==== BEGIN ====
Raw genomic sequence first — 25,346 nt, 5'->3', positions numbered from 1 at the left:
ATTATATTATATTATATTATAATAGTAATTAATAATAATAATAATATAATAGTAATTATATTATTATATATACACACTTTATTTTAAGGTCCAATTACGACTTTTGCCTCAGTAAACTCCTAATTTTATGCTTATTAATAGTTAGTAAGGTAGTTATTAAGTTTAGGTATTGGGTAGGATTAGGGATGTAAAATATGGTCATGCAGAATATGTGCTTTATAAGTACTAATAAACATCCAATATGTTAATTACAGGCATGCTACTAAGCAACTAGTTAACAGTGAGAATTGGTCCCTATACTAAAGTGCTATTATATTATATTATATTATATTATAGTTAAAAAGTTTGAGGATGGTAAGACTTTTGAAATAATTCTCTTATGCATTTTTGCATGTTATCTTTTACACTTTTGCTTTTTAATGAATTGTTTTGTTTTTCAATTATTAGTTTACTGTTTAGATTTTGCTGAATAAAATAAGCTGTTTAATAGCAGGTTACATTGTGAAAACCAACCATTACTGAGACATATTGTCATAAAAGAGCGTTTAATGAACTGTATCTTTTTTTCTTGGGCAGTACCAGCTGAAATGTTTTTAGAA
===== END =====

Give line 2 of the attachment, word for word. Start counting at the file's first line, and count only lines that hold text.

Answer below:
ATTATATTATATTATATTATAATAGTAATTAATAATAATAATAATATAATAGTAATTATATTATTATATATACACACTTTATTTTAAGGTCCAATTACGACTTTTGCCTCAGTAAACTCCTAATTTTATGCTTATTAATAGTTAGTAAGGTAGTTATTAAGTTTAGGTATTGGGTAGGATTAGGGATGTAAAATATGGTCATGCAGAATATGTGCTTTATAAGTACTAATAAACATCCAATATGTTAATTACAGGCATGCTACTAAGCAACTAGTTAACAGTGAGAATTGGTCCCTATACTAAAGTGCTATTATATTATATTATATTATATTATAGTTAAAAAGTTTGAGGATGGTAAGACTTTTGAAATAATTCTCTTATGCATTTTTGCATGTTATCTTTTACACTTTTGCTTTTTAATGAATTGTTTTGTTTTTCAATTATTAGTTTACTGTTTAGATTTTGCTGAATAAAATAAGCTGTTTAATAGCAGGTTACATTGTGAAAACCAACCATTACTGAGACATATTGTCATAAAAGAGCGTTTAATGAACTGTATCTTTTTTTCTTGGGCAGTACCAGCTGAAATGTTTTTAGAA